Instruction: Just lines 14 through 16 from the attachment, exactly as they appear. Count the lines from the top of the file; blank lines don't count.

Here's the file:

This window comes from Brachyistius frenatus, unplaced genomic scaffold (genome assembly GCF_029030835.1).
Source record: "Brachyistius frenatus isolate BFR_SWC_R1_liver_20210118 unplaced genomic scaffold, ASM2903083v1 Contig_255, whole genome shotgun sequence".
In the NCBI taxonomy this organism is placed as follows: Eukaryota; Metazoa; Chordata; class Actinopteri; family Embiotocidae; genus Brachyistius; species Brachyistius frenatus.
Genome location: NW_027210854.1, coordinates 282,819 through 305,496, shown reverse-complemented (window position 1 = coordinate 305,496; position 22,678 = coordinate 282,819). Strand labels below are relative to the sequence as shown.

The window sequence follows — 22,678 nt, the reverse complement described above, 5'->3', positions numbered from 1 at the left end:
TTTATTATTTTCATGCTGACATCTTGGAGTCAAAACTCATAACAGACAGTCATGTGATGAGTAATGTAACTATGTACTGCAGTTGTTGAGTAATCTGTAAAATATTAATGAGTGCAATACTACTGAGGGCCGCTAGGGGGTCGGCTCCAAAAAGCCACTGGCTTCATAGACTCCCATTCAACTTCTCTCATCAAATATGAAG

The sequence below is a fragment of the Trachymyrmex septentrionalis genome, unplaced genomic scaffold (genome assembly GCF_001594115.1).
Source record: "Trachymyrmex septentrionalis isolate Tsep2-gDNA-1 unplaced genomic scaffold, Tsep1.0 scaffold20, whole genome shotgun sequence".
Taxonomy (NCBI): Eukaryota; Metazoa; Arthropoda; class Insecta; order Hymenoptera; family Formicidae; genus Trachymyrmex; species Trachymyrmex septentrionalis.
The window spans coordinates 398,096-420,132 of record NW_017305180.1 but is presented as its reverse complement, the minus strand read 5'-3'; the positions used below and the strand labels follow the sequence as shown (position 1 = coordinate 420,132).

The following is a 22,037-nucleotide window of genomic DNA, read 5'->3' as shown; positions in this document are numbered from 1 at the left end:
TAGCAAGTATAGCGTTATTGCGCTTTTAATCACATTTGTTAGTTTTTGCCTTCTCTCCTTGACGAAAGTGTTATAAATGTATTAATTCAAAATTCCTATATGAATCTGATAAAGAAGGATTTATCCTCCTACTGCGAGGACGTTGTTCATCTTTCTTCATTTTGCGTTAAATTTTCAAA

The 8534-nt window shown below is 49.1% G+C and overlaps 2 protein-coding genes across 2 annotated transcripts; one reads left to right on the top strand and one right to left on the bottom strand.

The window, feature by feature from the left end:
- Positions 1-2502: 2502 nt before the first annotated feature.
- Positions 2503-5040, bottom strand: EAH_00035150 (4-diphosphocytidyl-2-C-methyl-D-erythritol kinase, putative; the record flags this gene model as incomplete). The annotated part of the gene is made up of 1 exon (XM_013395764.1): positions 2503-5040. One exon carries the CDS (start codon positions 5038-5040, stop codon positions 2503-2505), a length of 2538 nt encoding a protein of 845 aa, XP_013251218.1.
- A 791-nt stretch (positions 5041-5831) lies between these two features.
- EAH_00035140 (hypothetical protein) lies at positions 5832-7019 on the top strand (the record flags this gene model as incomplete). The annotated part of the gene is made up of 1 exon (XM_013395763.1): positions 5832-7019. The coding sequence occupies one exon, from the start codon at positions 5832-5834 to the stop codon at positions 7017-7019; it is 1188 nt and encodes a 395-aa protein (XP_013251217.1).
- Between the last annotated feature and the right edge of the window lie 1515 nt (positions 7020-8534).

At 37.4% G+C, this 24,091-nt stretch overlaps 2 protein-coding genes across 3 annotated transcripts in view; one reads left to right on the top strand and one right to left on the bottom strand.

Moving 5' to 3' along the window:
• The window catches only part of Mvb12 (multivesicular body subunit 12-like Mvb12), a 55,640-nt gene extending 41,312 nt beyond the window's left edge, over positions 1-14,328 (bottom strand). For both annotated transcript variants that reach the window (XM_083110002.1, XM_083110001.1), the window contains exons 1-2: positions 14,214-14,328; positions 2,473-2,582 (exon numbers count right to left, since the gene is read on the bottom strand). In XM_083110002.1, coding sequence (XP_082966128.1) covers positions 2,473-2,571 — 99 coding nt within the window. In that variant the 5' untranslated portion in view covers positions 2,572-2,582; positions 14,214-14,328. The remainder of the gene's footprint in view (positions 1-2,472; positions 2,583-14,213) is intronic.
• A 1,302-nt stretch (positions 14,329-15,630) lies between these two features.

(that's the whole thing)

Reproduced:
The window, feature by feature from the left end:
- Positions 1-2502: 2502 nt before the first annotated feature.
- Positions 2503-5040, bottom strand: EAH_00035150 (4-diphosphocytidyl-2-C-methyl-D-erythritol kinase, putative; the record flags this gene model as incomplete). The annotated part of the gene is made up of 1 exon (XM_013395764.1): positions 2503-5040. One exon carries the CDS (start codon positions 5038-5040, stop codon positions 2503-2505), a length of 2538 nt encoding a protein of 845 aa, XP_013251218.1.